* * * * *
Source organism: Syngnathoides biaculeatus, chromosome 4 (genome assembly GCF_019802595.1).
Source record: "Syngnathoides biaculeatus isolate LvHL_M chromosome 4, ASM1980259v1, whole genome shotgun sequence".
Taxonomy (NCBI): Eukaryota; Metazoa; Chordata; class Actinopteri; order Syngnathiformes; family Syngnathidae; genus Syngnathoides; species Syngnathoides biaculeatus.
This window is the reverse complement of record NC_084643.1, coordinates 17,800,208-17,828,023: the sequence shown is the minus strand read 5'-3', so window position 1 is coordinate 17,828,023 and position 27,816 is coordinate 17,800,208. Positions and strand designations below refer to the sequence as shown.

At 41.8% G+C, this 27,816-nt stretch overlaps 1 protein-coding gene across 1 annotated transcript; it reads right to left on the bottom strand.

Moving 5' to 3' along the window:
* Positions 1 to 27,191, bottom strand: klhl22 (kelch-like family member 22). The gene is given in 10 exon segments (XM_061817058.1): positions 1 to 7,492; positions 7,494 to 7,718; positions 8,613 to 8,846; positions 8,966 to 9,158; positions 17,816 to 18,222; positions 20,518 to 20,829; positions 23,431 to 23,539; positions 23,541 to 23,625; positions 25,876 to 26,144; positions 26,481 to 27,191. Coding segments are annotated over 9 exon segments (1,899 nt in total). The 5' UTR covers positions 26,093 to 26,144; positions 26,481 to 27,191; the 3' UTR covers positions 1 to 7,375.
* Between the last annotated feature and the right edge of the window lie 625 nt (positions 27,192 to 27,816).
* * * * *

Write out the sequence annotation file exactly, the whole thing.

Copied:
Source organism: Syngnathoides biaculeatus, chromosome 4 (genome assembly GCF_019802595.1).
Source record: "Syngnathoides biaculeatus isolate LvHL_M chromosome 4, ASM1980259v1, whole genome shotgun sequence".
Taxonomy (NCBI): Eukaryota; Metazoa; Chordata; class Actinopteri; order Syngnathiformes; family Syngnathidae; genus Syngnathoides; species Syngnathoides biaculeatus.
This window is the reverse complement of record NC_084643.1, coordinates 17,800,208-17,828,023: the sequence shown is the minus strand read 5'-3', so window position 1 is coordinate 17,828,023 and position 27,816 is coordinate 17,800,208. Positions and strand designations below refer to the sequence as shown.

At 41.8% G+C, this 27,816-nt stretch overlaps 1 protein-coding gene across 1 annotated transcript; it reads right to left on the bottom strand.

Moving 5' to 3' along the window:
* Positions 1 to 27,191, bottom strand: klhl22 (kelch-like family member 22). The gene is given in 10 exon segments (XM_061817058.1): positions 1 to 7,492; positions 7,494 to 7,718; positions 8,613 to 8,846; positions 8,966 to 9,158; positions 17,816 to 18,222; positions 20,518 to 20,829; positions 23,431 to 23,539; positions 23,541 to 23,625; positions 25,876 to 26,144; positions 26,481 to 27,191. Coding segments are annotated over 9 exon segments (1,899 nt in total). The 5' UTR covers positions 26,093 to 26,144; positions 26,481 to 27,191; the 3' UTR covers positions 1 to 7,375.
* Between the last annotated feature and the right edge of the window lie 625 nt (positions 27,192 to 27,816).